It's all about perspective
Let me go out on a limb here and ask you something that will surely get me into trouble.
Aren’t designers really annoying sometimes?
“The kerning of that logo is completely off. Couldn’t they have used a more modern typeface?”
“Don’t buy that, its packaging is ugly. Look at the finish on this one - it’s glorious. Take this!”
“You used Comic Sans in your presentation? Pathetic!”
“And why are you still making presentations on PowerPoint? Grow up.”
“I’m sorry, I cannot work on a Windows machine. Please find me a Mac.”
Raise your hand if you’ve ever heard a designer friend say these words before and smile complacently if YOU were the designer friend who uttered these words. What one finds even more irritating than a designer’s arrogance is his unapologetic demeanour - his belief that he is enriching your life with his intelligent input on design. But before you begin blaming us for this behaviour, consider where we’re coming from and where we’re headed.
We are a community that’s been trained to design with perfection but always be on the lookout for imperfections. Finding flaws is in a designer’s DNA. We can’t help it. It’s part of who we are. In fact, it’s what makes us who we are. We’ve been told time and again that asking questions won’t get us into trouble. It’s not asking them that’s riskier. Because how is one expected to better a design if he doesn’t first find out what’s wrong with it? It might appear as though we have a ‘glass-half-empty’ outlook, but really, we’re just preparing to fill the glass ourselves.
Asking the right question is the most important step to achieving life-changing design solutions. Elon Musk, CEO of everything that this world needs, catapulted his way to success by asking himself –
What things would have a great impact on the future of humanity’s destiny?
He learned that the most difficult thing was to be able to come up with the right questions and the day he began to do that, the rest was obtained quite simply. Today his company, Tesla Motors, claims to bring about an electric car revolution that will free customers from oil burden. SpaceX, another one of his ventures, is in the thick of working on plans to colonize Mars in the event that Earth may not be habitable. And with Hyperloop, he plans to revolutionize the transport industry by introducing an altogether new form of travel. Elon Musk is the ideal designer of the digital age and it is his perspective on the world that allows him to change it.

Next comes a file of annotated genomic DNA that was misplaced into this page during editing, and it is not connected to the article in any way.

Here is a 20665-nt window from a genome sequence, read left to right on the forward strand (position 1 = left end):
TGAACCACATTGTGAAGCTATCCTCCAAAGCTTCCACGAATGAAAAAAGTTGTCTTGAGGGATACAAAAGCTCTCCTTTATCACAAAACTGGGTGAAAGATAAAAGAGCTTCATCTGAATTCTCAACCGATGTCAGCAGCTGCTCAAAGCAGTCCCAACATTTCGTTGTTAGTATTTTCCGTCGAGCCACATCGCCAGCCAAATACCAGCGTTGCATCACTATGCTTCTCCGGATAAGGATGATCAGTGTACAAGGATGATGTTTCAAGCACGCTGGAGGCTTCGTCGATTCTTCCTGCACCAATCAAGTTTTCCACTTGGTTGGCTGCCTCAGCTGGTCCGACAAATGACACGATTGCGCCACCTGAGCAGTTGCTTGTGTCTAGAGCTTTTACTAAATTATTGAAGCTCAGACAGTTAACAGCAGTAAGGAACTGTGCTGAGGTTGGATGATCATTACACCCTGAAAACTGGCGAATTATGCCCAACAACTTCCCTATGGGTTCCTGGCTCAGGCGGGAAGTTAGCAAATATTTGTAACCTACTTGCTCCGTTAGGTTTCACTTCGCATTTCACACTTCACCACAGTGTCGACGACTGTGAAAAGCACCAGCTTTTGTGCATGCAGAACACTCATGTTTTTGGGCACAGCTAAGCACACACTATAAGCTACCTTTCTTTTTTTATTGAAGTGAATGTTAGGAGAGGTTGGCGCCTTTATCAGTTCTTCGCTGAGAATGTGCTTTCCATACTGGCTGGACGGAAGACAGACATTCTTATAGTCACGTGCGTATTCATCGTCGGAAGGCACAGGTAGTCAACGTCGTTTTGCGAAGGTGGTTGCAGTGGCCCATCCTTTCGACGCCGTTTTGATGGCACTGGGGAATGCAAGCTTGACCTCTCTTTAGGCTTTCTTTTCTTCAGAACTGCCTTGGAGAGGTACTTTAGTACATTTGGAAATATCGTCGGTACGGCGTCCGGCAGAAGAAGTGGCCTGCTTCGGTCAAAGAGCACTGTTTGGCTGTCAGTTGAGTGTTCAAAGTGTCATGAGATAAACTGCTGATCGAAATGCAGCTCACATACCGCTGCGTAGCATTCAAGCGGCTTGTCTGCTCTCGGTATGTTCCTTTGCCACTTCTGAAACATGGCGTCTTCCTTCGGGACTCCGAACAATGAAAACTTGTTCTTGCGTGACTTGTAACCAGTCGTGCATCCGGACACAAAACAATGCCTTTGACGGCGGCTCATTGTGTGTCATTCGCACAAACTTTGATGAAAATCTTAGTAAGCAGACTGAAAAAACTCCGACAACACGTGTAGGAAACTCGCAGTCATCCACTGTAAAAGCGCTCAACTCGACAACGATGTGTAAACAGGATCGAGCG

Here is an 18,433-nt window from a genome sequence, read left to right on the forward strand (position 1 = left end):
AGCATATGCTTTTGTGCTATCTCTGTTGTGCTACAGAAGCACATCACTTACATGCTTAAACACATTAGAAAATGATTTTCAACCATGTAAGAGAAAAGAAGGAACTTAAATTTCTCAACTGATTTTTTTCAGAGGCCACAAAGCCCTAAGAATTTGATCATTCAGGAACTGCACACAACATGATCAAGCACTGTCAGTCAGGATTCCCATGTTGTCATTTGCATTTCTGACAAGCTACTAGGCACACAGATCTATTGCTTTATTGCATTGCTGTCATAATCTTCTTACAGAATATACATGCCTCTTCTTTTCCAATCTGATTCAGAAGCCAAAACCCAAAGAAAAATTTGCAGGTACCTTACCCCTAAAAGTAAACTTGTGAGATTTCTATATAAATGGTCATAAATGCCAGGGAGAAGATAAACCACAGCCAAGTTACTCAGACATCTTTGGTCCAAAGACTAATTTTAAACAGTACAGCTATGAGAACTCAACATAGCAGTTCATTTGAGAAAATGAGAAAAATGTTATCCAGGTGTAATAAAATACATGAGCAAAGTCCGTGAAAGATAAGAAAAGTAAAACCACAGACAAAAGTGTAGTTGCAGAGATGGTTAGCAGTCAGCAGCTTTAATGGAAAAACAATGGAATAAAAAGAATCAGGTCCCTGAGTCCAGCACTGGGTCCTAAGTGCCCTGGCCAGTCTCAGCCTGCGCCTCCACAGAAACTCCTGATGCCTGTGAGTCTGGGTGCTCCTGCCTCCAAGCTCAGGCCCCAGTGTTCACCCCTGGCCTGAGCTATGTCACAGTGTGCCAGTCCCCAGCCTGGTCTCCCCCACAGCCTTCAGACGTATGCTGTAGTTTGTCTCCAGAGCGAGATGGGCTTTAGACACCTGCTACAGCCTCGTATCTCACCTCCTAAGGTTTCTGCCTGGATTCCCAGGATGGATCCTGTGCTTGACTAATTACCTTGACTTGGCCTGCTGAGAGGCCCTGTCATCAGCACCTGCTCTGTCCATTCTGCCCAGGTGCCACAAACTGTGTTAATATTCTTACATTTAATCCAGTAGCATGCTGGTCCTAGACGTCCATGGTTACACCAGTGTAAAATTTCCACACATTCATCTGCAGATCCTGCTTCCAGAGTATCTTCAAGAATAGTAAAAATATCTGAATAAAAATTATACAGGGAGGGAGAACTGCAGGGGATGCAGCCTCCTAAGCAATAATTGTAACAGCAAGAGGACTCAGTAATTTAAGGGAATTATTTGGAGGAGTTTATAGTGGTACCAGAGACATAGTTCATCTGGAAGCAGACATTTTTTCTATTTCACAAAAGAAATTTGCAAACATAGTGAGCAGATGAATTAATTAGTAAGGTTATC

Thus, it is important for designers to look at things differently. When we see the FedEx logo, we don’t think of courier services, we think of the brilliant use of negative space between the E and X that forms an arrow. The Toblerone logo delights us not because of the nougat flavoured chocolate, but because we smirk at the hidden bear in the mountain. Amazon doesn’t mean e-commerce to us, it means a website with an excellent interface coupled with a smooth experience. Uber just isn’t a cab service, it’s the company that developed a cohesive style guide for its brand. And Meryl Streep from The Devil wears Prada isn’t just another Hollywood character, she’s our spirit animal! Now that you know this, please forgive us for being pretentious some of the time, self-important all of the time, and for sometimes pointing out that the sweater you’re wearing isn’t just blue, it’s cerulean.